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Are variant-specific vaccines warranted?


The efficacy of current COVID-19 vaccines wanes over time, and viral variants, particularly Omicron, have lost many of the binding sites for neutralizing antibodies — leading to large numbers of breakthrough infections in vaccinated individuals. Vaccine boosters can restore protection (at least for a few months), and variant-specific boosters are currently being trialled. In a mouse model of COVID-19, Ying et al. demonstrate that boosting with an Omicron-specific version of mRNA-1273, as compared to the ‘original’ mRNA-1273, leads to enhanced protection against Omicron. However, full vaccination with the Omicron-adapted vaccine provided poor cross-protection against the ancestral virus. Meanwhile, Gagne et al. compared mRNA-1273 and Omicron-matched booster shots in macaques that had been vaccinated with mRNA-1273 months earlier. Following challenge with Omicron, both boosters induced 70–80% cross-protective B cells and provided complete protection in the lungs as well as comparable, limited protection in the upper airways. Given the uncertainty around potential new variants, broad protection may be preferable to variant-specific protection.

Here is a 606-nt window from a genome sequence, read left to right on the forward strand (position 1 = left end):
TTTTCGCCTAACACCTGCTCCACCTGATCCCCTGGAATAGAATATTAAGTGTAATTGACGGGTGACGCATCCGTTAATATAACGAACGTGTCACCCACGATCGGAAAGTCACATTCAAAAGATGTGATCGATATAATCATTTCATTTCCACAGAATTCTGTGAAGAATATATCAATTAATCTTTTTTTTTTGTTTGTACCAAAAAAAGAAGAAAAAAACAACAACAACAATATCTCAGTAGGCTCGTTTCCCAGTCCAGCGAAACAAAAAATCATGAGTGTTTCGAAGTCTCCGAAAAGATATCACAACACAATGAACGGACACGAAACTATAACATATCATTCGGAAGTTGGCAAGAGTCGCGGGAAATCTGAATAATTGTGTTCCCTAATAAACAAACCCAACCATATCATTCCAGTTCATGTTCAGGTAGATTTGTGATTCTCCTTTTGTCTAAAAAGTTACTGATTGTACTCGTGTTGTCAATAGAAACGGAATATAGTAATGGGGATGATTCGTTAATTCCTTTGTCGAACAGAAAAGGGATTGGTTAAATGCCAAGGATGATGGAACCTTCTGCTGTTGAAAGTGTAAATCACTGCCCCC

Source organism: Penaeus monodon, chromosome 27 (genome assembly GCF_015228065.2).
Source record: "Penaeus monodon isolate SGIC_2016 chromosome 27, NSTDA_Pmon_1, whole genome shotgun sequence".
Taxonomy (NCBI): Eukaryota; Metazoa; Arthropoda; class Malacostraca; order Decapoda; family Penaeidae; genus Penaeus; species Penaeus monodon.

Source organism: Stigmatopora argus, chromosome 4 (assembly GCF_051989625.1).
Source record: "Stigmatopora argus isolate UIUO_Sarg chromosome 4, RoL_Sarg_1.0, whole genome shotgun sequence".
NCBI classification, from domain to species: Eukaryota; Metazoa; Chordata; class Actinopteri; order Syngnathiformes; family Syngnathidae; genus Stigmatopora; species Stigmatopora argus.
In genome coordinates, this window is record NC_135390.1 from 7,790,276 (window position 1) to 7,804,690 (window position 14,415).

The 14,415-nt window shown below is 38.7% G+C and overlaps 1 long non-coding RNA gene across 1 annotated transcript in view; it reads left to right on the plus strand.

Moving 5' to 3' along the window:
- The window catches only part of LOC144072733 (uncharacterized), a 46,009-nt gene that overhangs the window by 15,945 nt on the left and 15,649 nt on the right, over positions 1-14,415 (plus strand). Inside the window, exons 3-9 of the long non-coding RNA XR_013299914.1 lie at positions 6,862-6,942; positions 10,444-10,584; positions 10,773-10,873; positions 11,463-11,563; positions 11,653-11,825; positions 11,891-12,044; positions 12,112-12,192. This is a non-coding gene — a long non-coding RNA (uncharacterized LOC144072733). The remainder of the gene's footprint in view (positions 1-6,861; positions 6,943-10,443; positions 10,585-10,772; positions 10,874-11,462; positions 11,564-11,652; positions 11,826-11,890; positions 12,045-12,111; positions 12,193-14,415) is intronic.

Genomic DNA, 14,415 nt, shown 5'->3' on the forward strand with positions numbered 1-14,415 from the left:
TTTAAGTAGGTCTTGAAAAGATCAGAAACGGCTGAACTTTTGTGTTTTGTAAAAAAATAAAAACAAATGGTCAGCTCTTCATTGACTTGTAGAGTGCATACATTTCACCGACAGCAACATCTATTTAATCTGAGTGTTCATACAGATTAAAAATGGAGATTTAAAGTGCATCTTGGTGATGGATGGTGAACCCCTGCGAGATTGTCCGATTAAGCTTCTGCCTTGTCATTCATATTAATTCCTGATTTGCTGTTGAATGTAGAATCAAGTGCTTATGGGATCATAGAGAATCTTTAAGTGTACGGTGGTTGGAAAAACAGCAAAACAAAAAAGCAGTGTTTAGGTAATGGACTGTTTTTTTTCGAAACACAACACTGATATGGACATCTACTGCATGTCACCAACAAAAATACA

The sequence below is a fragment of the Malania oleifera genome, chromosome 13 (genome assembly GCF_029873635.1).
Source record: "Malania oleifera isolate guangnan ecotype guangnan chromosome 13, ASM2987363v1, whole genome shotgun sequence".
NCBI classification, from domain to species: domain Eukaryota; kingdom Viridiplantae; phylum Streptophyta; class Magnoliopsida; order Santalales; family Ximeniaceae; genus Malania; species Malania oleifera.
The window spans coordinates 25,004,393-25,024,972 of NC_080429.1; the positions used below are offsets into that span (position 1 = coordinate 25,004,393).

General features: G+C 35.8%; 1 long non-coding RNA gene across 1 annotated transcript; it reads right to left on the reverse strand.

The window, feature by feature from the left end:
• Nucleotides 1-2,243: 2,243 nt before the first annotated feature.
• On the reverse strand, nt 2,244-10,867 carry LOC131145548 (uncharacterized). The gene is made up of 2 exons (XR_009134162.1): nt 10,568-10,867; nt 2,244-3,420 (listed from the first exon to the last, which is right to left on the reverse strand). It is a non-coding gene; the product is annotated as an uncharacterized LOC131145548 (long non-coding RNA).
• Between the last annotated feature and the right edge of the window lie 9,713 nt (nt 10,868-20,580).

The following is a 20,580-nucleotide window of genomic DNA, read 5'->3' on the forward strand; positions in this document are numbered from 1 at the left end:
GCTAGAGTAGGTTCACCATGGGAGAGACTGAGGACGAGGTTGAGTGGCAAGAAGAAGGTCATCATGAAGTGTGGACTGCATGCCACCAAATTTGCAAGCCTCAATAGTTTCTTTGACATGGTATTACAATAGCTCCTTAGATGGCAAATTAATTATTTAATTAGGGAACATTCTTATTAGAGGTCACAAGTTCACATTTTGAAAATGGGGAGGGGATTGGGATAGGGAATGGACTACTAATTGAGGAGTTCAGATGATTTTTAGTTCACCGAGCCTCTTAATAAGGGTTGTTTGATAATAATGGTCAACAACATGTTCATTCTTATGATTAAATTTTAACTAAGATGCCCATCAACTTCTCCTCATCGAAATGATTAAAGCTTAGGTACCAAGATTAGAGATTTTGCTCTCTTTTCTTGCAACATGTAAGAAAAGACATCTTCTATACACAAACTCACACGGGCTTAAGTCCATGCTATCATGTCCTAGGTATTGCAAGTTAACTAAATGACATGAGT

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Correspondence to Alexandra Flemming.

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Flemming, A. Are variant-specific vaccines warranted?. Nat Rev Immunol 22, 275 (2022).

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